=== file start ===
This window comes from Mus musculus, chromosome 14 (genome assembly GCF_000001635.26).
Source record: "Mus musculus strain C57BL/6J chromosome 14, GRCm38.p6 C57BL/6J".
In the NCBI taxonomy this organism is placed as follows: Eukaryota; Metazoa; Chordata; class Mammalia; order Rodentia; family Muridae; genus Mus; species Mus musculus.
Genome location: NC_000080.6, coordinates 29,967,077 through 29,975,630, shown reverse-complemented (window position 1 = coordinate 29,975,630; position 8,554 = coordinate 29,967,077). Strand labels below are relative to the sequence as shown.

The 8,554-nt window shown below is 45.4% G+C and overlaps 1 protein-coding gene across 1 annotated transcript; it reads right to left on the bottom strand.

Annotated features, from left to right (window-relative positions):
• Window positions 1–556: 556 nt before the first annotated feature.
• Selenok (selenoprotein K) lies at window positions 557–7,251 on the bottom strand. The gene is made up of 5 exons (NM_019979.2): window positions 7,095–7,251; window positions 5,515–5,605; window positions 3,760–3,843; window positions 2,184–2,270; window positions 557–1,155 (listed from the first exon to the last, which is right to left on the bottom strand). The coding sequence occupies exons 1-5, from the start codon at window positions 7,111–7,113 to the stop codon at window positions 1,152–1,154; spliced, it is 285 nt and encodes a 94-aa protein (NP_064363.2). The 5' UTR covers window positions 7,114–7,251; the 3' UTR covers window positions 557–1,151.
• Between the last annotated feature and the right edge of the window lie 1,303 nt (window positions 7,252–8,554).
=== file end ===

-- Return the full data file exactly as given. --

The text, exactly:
This window comes from Mus musculus, chromosome 14 (genome assembly GCF_000001635.26).
Source record: "Mus musculus strain C57BL/6J chromosome 14, GRCm38.p6 C57BL/6J".
In the NCBI taxonomy this organism is placed as follows: Eukaryota; Metazoa; Chordata; class Mammalia; order Rodentia; family Muridae; genus Mus; species Mus musculus.
Genome location: NC_000080.6, coordinates 29,967,077 through 29,975,630, shown reverse-complemented (window position 1 = coordinate 29,975,630; position 8,554 = coordinate 29,967,077). Strand labels below are relative to the sequence as shown.

The 8,554-nt window shown below is 45.4% G+C and overlaps 1 protein-coding gene across 1 annotated transcript; it reads right to left on the bottom strand.

Annotated features, from left to right (window-relative positions):
• Window positions 1–556: 556 nt before the first annotated feature.
• Selenok (selenoprotein K) lies at window positions 557–7,251 on the bottom strand. The gene is made up of 5 exons (NM_019979.2): window positions 7,095–7,251; window positions 5,515–5,605; window positions 3,760–3,843; window positions 2,184–2,270; window positions 557–1,155 (listed from the first exon to the last, which is right to left on the bottom strand). The coding sequence occupies exons 1-5, from the start codon at window positions 7,111–7,113 to the stop codon at window positions 1,152–1,154; spliced, it is 285 nt and encodes a 94-aa protein (NP_064363.2). The 5' UTR covers window positions 7,114–7,251; the 3' UTR covers window positions 557–1,151.
• Between the last annotated feature and the right edge of the window lie 1,303 nt (window positions 7,252–8,554).